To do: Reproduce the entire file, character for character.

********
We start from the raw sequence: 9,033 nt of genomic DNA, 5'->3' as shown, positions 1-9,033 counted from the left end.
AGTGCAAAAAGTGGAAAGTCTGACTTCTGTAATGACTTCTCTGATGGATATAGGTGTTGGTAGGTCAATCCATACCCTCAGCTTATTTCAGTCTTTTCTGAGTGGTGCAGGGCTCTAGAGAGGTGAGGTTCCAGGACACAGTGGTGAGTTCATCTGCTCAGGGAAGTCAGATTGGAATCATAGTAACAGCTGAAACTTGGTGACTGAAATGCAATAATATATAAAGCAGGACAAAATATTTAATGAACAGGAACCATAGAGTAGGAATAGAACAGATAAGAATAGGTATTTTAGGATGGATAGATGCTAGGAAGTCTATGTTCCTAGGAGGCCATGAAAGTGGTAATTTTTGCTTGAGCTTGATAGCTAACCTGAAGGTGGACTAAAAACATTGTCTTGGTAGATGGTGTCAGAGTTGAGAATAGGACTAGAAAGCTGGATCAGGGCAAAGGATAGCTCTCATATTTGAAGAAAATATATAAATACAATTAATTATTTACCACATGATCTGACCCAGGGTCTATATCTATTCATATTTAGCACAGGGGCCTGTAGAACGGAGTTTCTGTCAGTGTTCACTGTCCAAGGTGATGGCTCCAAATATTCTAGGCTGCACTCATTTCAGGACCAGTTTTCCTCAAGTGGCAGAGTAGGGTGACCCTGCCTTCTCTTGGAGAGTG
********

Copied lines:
We start from the raw sequence: 9,033 nt of genomic DNA, 5'->3' as shown, positions 1-9,033 counted from the left end.
AGTGCAAAAAGTGGAAAGTCTGACTTCTGTAATGACTTCTCTGATGGATATAGGTGTTGGTAGGTCAATCCATACCCTCAGCTTATTTCAGTCTTTTCTGAGTGGTGCAGGGCTCTAGAGAGGTGAGGTTCCAGGACACAGTGGTGAGTTCATCTGCTCAGGGAAGTCAGATTGGAATCATAGTAACAGCTGAAACTTGGTGACTGAAATGCAATAATATATAAAGCAGGACAAAATATTTAATGAACAGGAACCATAGAGTAGGAATAGAACAGATAAGAATAGGTATTTTAGGATGGATAGATGCTAGGAAGTCTATGTTCCTAGGAGGCCATGAAAGTGGTAATTTTTGCTTGAGCTTGATAGCTAACCTGAAGGTGGACTAAAAACATTGTCTTGGTAGATGGTGTCAGAGTTGAGAATAGGACTAGAAAGCTGGATCAGGGCAAAGGATAGCTCTCATATTTGAAGAAAATATATAAATACAATTAATTATTTACCACATGATCTGACCCAGGGTCTATATCTATTCATATTTAGCACAGGGGCCTGTAGAACGGAGTTTCTGTCAGTGTTCACTGTCCAAGGTGATGGCTCCAAATATTCTAGGCTGCACTCATTTCAGGACCAGTTTTCCTCAAGTGGCAGAGTAGGGTGACCCTGCCTTCTCTTGGAGAGTG